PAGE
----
The East Timor government and Australian oil-and-gas giant Woodside, the private company looking to develop the field, have since 2002 frequently discussed the best location for the plant. Woodside has insisted the final decision must work to its "best commercial advantage" and since last year has said flatly that a Timor-based plant was its least-favored of three proposals.
The other two options include expanding the present plant or building a new one in Darwin, or constructing a floating facility located between the two countries and near the actual wells. If constructed, the floating facility would be the first of its type anywhere in the world. Pires has argued the technology is still untested and so probably not the best option. At the same time, industry executives and analysts contend that the East Timor option is fraught with risks, including political instability, low education levels, especially on the south coast, where the proposed plant would be locate, and poor physical infrastructure.
Pires takes issue with those bleak assessments and last month agreed to allow Malaysian energy company Petronas to assist the Timorese government in conducting a feasibility study into the Timorese option. He has been encouraged by record high global fuel prices and China's expressed interest in buying LNG directly from East Timor.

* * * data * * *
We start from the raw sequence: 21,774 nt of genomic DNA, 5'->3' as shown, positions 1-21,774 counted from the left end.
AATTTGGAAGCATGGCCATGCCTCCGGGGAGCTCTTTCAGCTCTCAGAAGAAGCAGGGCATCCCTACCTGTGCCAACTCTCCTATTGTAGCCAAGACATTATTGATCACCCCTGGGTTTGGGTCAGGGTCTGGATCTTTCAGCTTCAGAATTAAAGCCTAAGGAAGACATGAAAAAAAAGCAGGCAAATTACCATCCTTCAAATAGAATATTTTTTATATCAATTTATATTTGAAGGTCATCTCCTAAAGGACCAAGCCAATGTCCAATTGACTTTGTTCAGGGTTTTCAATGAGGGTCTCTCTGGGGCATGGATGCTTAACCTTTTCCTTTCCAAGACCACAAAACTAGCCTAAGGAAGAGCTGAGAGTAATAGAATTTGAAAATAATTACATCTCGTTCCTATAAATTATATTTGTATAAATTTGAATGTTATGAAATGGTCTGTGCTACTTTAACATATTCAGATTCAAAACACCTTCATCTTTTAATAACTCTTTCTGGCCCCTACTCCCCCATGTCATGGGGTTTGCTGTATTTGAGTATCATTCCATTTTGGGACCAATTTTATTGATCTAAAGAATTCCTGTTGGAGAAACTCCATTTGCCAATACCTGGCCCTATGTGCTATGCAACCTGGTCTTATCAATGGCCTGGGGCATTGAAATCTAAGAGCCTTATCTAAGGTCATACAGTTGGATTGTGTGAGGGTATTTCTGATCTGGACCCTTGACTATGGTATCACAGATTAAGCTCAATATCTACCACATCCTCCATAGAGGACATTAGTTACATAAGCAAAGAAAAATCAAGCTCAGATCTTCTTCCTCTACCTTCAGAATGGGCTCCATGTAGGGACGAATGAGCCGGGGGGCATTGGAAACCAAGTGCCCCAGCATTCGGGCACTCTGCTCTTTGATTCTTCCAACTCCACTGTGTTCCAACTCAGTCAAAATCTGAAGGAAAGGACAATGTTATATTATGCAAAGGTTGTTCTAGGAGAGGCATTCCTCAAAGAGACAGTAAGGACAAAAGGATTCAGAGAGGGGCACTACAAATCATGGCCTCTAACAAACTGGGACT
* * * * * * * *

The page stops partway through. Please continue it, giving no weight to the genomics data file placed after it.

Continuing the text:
The study comes as Timor moves to pass legislation that would create the National Petroleum Authority, whose membership will include Norwegian advisors and a seven-person board of directors. The authority should begin work next month, though exactly what changes this will bring to the industry are unclear because Pires has so far refused any public hearings on the process.
He has been similarly tight-lipped about details of the proposed national oil company, but he told Asia Times Online the company will debut next year. He said he has made "more than verbal" agreements with big foreign energy concerns, including companies in China, South Korea and Thailand, but declined to reveal further details. All of them, he claimed, "are quite keen to have the [LNG] plant in Timor-Leste".
Pires points to a 2002 Australian study which predicted an LNG plant situated in Darwin that processed Sunshine gas field resources would generate $4 billion a year in local revenues and create thousands of local jobs. Those estimates were notably made before global energy prices soared to new record highs and Pires believes the economics of the project have changed. "We have been told early on that Timor-Leste is not the most viable option, so we have to look a bit more carefully," he said.
Due to the two countries' joint development agreement, both sides must agree on a processing site for gas produced by the Greater Sunrise field. Woodside chief executive Don Voelte told The Australian newspaper late last year that a floating plant would probably be the best option, even though such a facility would be the first of its type.
Many analysts and academics agree with Woodside's own assessment that "results from the ongoing extensive review of the three development options indicate that floating LNG and Darwin LNG are the two development concepts most likely to deliver the best commercial advantage," in the words of Kirsten Stoney, a Woodside spokesperson.